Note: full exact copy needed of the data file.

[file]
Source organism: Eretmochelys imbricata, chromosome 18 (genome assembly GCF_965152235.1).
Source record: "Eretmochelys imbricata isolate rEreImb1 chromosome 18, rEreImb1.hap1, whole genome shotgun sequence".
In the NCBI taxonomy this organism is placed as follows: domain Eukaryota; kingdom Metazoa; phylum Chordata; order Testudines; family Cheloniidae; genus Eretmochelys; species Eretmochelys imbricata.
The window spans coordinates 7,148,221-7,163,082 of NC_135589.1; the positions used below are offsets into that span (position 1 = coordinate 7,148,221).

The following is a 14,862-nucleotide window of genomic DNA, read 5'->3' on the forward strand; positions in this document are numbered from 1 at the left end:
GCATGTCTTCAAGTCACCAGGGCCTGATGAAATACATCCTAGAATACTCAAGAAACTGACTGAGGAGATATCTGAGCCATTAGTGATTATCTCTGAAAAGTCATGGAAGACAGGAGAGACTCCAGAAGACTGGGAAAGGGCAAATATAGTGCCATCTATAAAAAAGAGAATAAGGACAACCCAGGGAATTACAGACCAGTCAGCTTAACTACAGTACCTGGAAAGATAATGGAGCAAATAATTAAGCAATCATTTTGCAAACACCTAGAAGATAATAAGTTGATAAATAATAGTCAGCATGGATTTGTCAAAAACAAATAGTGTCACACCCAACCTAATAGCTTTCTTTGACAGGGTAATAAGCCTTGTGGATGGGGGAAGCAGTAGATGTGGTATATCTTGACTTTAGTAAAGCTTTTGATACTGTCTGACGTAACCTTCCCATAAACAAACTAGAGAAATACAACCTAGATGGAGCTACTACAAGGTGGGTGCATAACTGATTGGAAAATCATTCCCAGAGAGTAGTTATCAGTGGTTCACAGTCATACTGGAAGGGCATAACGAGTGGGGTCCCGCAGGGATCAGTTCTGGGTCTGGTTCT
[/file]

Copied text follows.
Source organism: Eretmochelys imbricata, chromosome 18 (genome assembly GCF_965152235.1).
Source record: "Eretmochelys imbricata isolate rEreImb1 chromosome 18, rEreImb1.hap1, whole genome shotgun sequence".
In the NCBI taxonomy this organism is placed as follows: domain Eukaryota; kingdom Metazoa; phylum Chordata; order Testudines; family Cheloniidae; genus Eretmochelys; species Eretmochelys imbricata.
The window spans coordinates 7,148,221-7,163,082 of NC_135589.1; the positions used below are offsets into that span (position 1 = coordinate 7,148,221).

The following is a 14,862-nucleotide window of genomic DNA, read 5'->3' on the forward strand; positions in this document are numbered from 1 at the left end:
GCATGTCTTCAAGTCACCAGGGCCTGATGAAATACATCCTAGAATACTCAAGAAACTGACTGAGGAGATATCTGAGCCATTAGTGATTATCTCTGAAAAGTCATGGAAGACAGGAGAGACTCCAGAAGACTGGGAAAGGGCAAATATAGTGCCATCTATAAAAAAGAGAATAAGGACAACCCAGGGAATTACAGACCAGTCAGCTTAACTACAGTACCTGGAAAGATAATGGAGCAAATAATTAAGCAATCATTTTGCAAACACCTAGAAGATAATAAGTTGATAAATAATAGTCAGCATGGATTTGTCAAAAACAAATAGTGTCACACCCAACCTAATAGCTTTCTTTGACAGGGTAATAAGCCTTGTGGATGGGGGAAGCAGTAGATGTGGTATATCTTGACTTTAGTAAAGCTTTTGATACTGTCTGACGTAACCTTCCCATAAACAAACTAGAGAAATACAACCTAGATGGAGCTACTACAAGGTGGGTGCATAACTGATTGGAAAATCATTCCCAGAGAGTAGTTATCAGTGGTTCACAGTCATACTGGAAGGGCATAACGAGTGGGGTCCCGCAGGGATCAGTTCTGGGTCTGGTTCT